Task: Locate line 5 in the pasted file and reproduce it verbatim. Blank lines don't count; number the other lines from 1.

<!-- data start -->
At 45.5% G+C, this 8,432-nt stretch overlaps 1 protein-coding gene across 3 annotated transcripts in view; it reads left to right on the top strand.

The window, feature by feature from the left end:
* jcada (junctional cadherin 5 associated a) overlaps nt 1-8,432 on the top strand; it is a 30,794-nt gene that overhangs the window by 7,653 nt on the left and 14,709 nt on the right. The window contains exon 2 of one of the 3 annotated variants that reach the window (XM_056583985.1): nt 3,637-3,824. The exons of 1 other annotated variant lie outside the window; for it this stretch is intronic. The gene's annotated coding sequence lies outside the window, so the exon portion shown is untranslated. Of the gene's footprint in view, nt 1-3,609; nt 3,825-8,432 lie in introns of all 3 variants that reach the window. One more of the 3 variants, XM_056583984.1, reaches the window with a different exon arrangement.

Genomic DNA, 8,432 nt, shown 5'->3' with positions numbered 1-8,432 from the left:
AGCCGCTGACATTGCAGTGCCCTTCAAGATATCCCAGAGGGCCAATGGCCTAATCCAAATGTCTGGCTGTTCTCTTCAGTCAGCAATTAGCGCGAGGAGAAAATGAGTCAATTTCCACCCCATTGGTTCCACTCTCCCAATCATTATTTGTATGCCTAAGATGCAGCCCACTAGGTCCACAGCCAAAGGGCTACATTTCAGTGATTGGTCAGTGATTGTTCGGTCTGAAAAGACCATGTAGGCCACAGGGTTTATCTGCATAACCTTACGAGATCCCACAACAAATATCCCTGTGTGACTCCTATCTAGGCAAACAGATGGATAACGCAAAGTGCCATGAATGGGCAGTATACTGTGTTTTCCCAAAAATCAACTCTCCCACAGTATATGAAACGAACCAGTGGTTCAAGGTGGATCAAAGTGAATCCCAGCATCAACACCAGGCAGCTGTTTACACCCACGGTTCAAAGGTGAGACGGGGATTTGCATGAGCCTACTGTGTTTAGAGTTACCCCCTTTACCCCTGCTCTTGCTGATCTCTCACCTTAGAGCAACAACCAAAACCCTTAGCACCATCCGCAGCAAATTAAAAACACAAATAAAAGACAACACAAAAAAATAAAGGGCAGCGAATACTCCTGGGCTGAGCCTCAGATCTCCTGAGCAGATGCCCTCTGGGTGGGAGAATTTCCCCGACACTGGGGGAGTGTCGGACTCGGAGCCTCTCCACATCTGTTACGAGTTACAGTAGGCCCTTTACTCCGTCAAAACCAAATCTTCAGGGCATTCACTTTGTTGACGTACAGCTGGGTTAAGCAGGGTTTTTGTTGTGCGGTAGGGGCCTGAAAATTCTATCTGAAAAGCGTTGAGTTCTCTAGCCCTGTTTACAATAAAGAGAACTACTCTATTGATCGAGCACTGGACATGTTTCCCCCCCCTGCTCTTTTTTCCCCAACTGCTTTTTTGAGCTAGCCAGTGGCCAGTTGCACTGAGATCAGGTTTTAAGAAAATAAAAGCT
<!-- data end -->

AGCCGCTGACATTGCAGTGCCCTTCAAGATATCCCAGAGGGCCAATGGCCTAATCCAAATGTCTGGCTGTTCTCTTCAGTCAGCAATTAGCGCGAGGAGAAAATGAGTCAATTTCCACCCCATTGGTTCCACTCTCCCAATCATTATTTGTATGCCTAAGATGCAGCCCACTAGGTCCACAGCCAAAGGGCTACATTTCAGTGATTGGTCAGTGATTGTTCGGTCTGAAAAGACCATGTAGGCCACAGGGTTTATCTGCATAACCTTACGAGATCCCACAACAAATATCCCTGTGTGACTCCTATCTAGGCAAACAGATGGATAACGCAAAGTGCCATGAATGGGCAGTATACTGTGTTTTCCCAAAAATCAACTCTCCCACAGTATATGAAACGAACCAGTGGTTCAAGGTGGATCAAAGTGAATCCCAGCATCAACACCAGGCAGCTGTTTACACCCACGGTTCAAAGGTGAGACGGGGATTTGCATGAGCCTACTGTGTTTAGAGTTACCCCCTTTACCCCTGCTCTTGCTGATCTCTCACCTTAGAGCAACAACCAAAACCCTTAGCACCATCCGCAGCAAATTAAAAACACAAATAAAAGACAACACAAAAAAATAAAGGGCAGCGAATACTCCTGGGCTGAGCCTCAGATCTCCTGAGCAGATGCCCTCTGGGTGGGAGAATTTCCCCGACACTGGGGGAGTGTCGGACTCGGAGCCTCTCCACATCTGTTACGAGTTACAGTAGGCCCTTTACTCCGTCAAAACCAAATCTTCAGGGCATTCACTTTGTTGACGTACAGCTGGGTTAAGCAGGGTTTTTGTTGTGCGGTAGGGGCCTGAAAATTCTATCTGAAAAGCGTTGAGTTCTCTAGCCCTGTTTACAATAAAGAGAACTACTCTATTGATCGAGCACTGGACATGTTTCCCCCCCCTGCTCTTTTTTCCCCAACTGCTTTTTTGAGCTAGCCAGTGGCCAGTTGCACTGAGATCAGGTTTTAAGAAAATAAAAGCT